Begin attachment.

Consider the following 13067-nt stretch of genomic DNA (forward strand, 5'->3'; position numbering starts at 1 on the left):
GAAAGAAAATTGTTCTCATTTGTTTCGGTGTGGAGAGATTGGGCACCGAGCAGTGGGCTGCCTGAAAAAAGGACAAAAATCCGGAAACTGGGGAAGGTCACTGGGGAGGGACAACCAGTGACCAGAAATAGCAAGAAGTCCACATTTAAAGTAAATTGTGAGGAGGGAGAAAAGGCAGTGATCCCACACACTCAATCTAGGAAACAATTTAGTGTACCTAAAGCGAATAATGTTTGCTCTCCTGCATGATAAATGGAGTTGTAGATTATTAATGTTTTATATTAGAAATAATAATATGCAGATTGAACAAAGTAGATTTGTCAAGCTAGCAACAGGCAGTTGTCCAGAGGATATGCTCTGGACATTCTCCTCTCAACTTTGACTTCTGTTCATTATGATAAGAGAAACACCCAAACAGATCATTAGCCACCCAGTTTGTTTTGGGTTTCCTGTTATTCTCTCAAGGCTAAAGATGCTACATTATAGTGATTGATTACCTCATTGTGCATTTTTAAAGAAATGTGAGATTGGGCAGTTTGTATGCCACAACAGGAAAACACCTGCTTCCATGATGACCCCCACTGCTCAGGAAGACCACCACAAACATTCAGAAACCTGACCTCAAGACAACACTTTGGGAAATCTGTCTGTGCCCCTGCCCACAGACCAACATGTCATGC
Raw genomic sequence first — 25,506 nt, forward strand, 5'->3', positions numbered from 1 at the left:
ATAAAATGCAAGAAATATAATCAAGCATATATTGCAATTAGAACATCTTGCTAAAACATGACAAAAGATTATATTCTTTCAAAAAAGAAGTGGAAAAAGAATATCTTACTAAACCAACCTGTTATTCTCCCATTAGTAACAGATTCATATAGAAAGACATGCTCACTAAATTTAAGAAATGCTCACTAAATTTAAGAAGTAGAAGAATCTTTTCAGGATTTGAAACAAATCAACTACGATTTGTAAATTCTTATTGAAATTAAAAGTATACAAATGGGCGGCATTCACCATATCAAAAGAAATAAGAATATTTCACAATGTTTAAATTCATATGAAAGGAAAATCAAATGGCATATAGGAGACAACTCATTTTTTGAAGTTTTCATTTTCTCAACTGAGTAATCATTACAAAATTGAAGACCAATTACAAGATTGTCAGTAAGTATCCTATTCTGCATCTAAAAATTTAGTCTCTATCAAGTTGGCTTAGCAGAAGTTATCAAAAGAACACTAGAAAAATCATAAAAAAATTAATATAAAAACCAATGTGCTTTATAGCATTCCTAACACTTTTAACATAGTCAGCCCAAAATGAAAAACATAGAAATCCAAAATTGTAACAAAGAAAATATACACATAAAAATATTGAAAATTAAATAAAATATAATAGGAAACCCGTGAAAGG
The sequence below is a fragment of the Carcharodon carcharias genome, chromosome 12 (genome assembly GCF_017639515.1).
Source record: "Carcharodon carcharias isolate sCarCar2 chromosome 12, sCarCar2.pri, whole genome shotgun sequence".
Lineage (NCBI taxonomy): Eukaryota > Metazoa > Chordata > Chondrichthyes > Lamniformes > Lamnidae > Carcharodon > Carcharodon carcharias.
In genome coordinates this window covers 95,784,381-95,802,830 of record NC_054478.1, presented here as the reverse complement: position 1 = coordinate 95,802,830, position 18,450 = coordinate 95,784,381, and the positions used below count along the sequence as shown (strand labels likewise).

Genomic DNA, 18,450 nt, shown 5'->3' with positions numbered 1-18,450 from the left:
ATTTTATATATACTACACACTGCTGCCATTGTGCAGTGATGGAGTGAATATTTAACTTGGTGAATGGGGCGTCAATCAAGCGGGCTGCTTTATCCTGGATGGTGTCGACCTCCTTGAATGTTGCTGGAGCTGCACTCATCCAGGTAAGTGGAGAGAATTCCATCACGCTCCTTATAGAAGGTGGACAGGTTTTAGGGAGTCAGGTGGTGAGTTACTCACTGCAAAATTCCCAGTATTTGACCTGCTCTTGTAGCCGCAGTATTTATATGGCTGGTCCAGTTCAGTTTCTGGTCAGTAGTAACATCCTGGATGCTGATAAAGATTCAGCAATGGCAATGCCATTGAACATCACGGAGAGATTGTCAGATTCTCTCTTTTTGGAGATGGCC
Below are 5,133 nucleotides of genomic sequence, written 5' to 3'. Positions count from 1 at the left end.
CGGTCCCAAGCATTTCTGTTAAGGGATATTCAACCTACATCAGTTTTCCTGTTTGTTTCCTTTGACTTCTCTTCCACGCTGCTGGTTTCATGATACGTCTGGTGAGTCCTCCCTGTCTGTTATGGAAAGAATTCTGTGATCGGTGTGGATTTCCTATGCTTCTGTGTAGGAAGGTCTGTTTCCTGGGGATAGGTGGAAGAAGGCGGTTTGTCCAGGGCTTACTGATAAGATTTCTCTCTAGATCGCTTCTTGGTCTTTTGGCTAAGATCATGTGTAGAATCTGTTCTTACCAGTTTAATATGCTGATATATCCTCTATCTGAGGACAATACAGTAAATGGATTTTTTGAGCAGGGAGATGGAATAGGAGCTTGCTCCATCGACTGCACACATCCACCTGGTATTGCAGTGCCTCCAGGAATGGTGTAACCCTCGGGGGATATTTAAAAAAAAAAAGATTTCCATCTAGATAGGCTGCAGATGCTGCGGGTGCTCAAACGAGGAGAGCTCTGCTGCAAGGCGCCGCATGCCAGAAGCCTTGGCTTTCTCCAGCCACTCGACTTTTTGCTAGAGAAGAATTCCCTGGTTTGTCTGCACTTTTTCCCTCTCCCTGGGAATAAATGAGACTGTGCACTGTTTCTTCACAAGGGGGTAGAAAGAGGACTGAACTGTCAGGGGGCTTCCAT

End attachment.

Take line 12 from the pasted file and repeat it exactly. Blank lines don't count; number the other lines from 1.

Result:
CGGTCCCAAGCATTTCTGTTAAGGGATATTCAACCTACATCAGTTTTCCTGTTTGTTTCCTTTGACTTCTCTTCCACGCTGCTGGTTTCATGATACGTCTGGTGAGTCCTCCCTGTCTGTTATGGAAAGAATTCTGTGATCGGTGTGGATTTCCTATGCTTCTGTGTAGGAAGGTCTGTTTCCTGGGGATAGGTGGAAGAAGGCGGTTTGTCCAGGGCTTACTGATAAGATTTCTCTCTAGATCGCTTCTTGGTCTTTTGGCTAAGATCATGTGTAGAATCTGTTCTTACCAGTTTAATATGCTGATATATCCTCTATCTGAGGACAATACAGTAAATGGATTTTTTGAGCAGGGAGATGGAATAGGAGCTTGCTCCATCGACTGCACACATCCACCTGGTATTGCAGTGCCTCCAGGAATGGTGTAACCCTCGGGGGATATTTAAAAAAAAAAAGATTTCCATCTAGATAGGCTGCAGATGCTGCGGGTGCTCAAACGAGGAGAGCTCTGCTGCAAGGCGCCGCATGCCAGAAGCCTTGGCTTTCTCCAGCCACTCGACTTTTTGCTAGAGAAGAATTCCCTGGTTTGTCTGCACTTTTTCCCTCTCCCTGGGAATAAATGAGACTGTGCACTGTTTCTTCACAAGGGGGTAGAAAGAGGACTGAACTGTCAGGGGGCTTCCAT